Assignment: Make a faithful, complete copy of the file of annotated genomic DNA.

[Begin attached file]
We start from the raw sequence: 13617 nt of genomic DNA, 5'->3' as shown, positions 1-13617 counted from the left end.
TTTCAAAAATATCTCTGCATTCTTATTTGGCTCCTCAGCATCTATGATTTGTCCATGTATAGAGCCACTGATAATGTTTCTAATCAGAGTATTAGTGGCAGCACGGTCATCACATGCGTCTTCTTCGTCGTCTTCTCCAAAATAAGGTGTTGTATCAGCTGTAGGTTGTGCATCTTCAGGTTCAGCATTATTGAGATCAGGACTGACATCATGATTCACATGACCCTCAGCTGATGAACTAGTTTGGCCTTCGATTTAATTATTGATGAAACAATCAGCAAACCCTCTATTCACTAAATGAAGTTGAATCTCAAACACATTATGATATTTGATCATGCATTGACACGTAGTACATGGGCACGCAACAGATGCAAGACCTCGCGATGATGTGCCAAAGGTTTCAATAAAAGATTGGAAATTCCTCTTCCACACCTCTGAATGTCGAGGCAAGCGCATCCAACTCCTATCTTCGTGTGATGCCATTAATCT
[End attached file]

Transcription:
We start from the raw sequence: 13617 nt of genomic DNA, 5'->3' as shown, positions 1-13617 counted from the left end.
TTTCAAAAATATCTCTGCATTCTTATTTGGCTCCTCAGCATCTATGATTTGTCCATGTATAGAGCCACTGATAATGTTTCTAATCAGAGTATTAGTGGCAGCACGGTCATCACATGCGTCTTCTTCGTCGTCTTCTCCAAAATAAGGTGTTGTATCAGCTGTAGGTTGTGCATCTTCAGGTTCAGCATTATTGAGATCAGGACTGACATCATGATTCACATGACCCTCAGCTGATGAACTAGTTTGGCCTTCGATTTAATTATTGATGAAACAATCAGCAAACCCTCTATTCACTAAATGAAGTTGAATCTCAAACACATTATGATATTTGATCATGCATTGACACGTAGTACATGGGCACGCAACAGATGCAAGACCTCGCGATGATGTGCCAAAGGTTTCAATAAAAGATTGGAAATTCCTCTTCCACACCTCTGAATGTCGAGGCAAGCGCATCCAACTCCTATCTTCGTGTGATGCCATTAATCT